1) The acronym isn’t all that exciting…
2) Atheists don’t believe in god. End of story. The National Atheist Party has a platform on issues that have nothing to do with that (at least on the surface):
The party’s platform was decided on by a vote — again via Facebook — and includes hot-button issues such as gay marriage (for it) gun control (tighten it), abortion (a woman’s decision), immigration (reform it), energy (green it), and the economy (legalize recreational drugs to create revenue and jobs).
Even if you support their stances on those positions — and I do — it’s crazy to imply all atheists feel the same way. Or that we should feel the same way. There’s even a strong argument to be made that supporting church/state separation goes beyond what you “need” to agree with to be a good atheist. I know they’ll just say this is the platform their party members voted for, but when you call yourself the “National Atheist Party,” the media will think you’re speaking for all of us.
I’m sure many of these people don’t belong to any national secular group, don’t attend local meetups, don’t talk about their atheism openly very much… and it should count for something that those people are getting excited about this group:
[Co-founder Troy] Boyle says the NAP has 7,500 members and a chapter in all 50 states and the District of Columbia. The largest chapter is Florida, with 200 members, and the smallest is Alaska, with two.
Bridget Gaudette, a 33-year-old medical case manager, joined the Florida chapter after visiting NAP’s Facebook page. She now volunteers as NAP’s deputy vice president and focuses on outreach.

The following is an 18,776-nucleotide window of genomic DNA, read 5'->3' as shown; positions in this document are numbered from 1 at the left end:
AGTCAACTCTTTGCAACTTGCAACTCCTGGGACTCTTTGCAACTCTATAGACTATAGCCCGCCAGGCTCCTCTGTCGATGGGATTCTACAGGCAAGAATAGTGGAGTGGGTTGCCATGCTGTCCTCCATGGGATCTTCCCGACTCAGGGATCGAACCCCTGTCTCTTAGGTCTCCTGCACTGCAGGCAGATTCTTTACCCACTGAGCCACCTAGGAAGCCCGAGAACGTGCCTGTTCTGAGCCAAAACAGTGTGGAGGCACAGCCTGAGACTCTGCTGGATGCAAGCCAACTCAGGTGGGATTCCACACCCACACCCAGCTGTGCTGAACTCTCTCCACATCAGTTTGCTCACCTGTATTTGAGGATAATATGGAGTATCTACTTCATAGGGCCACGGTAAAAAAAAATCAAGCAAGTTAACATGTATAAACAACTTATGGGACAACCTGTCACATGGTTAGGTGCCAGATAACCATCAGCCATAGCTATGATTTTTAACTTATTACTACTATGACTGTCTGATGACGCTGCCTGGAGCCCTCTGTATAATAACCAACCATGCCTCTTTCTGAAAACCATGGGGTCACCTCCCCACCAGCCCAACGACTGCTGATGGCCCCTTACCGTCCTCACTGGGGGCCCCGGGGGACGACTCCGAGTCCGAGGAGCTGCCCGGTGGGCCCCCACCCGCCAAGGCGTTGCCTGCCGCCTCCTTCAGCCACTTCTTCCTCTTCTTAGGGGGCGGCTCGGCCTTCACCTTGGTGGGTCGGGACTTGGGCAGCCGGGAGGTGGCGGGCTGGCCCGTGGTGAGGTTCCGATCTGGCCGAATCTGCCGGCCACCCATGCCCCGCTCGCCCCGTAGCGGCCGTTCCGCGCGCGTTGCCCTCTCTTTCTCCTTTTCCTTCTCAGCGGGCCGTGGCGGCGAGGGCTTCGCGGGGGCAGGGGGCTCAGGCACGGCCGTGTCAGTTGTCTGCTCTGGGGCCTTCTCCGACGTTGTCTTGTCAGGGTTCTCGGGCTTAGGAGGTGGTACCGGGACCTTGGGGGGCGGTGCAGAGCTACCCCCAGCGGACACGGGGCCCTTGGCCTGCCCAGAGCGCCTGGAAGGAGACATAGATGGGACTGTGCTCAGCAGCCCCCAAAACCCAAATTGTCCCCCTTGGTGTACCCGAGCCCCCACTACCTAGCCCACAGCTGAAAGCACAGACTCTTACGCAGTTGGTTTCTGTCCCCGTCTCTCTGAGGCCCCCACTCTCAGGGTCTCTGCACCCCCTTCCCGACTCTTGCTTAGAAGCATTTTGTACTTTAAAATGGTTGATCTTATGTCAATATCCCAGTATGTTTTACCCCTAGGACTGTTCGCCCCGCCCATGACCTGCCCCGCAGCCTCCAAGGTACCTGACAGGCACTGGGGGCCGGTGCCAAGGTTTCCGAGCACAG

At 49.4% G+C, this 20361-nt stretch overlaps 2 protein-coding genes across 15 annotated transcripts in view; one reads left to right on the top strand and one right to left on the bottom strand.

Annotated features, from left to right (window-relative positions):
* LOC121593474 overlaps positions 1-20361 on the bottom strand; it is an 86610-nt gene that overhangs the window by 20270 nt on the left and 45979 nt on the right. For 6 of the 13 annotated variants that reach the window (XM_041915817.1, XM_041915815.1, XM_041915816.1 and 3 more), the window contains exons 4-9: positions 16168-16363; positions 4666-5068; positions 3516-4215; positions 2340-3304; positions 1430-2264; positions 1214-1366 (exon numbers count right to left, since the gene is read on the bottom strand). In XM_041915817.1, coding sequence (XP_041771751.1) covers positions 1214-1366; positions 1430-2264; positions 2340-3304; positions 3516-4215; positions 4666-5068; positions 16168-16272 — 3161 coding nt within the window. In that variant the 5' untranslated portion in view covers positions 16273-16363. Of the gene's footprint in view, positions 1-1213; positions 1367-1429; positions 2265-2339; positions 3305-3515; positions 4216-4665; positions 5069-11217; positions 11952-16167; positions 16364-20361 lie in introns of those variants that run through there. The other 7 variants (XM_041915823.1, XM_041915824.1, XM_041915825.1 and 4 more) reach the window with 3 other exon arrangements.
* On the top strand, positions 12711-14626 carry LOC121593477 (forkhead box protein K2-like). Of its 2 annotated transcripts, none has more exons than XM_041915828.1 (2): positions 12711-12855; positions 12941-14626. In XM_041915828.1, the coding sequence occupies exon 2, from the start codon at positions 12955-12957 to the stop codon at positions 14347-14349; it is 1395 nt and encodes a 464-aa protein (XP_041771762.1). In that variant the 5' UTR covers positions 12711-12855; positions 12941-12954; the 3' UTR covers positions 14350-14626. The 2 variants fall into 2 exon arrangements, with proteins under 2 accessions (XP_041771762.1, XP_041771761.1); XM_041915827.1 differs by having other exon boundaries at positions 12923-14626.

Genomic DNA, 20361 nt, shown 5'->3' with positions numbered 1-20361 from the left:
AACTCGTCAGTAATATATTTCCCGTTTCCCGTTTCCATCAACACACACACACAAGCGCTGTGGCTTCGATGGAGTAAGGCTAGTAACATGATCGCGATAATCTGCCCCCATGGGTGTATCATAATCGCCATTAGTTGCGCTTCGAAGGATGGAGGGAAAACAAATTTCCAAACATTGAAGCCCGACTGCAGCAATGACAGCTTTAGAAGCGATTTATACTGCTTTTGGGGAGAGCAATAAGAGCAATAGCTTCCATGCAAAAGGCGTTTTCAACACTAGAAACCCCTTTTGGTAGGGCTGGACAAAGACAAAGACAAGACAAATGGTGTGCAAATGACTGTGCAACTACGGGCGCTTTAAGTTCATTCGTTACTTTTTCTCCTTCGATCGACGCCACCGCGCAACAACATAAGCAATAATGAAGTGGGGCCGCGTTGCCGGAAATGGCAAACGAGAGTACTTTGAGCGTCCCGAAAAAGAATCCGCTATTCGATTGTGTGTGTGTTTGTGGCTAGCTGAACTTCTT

“I am a big advocate of civic participation in government and I’m an atheist, so I loved the idea of a political party that could be the voice of atheists,” she said.
Ten years ago, when the Brights formed, a lot of people felt the same way I’m sure some of you do right now — that it was unnecessary, that you didn’t need another label to describe us, that it actually hurt the movement rather than helped it — and a lot of people still say those things.
But the biggest lesson we can take away from them is that thousands of people found out they weren’t alone. They read the description of what a Bright was, realized it described them perfectly, and found a(n online) community of like-minded people for the first time in their lives.
That’s a big freaking deal.
So will the National Atheist Party amount to anything? Not this year. Maybe not even in the future.
But if they’re getting press about it (and they are), and people are signing up as members (and they are), and it can help us form some sort of voting bloc for the future (up in the air), then good for them.
You don’t have to support them. You’re welcome to criticize what they’re doing because it’s not technically fair to say “Atheists stand for X, Y, and Z” when those things aren’t dealing with god’s existence. (I pointed out these very things when I mentioned them a few months ago.)
But I wouldn’t discredit them completely. If they can get some of those “nones” and closeted atheists agreeing with them and supporting what they’re doing, they’re doing all of us a favor.
Or, you know, they could make a huge difference by loudly proclaiming their support for Rick Santorum, causing his recent poll numbers to plummet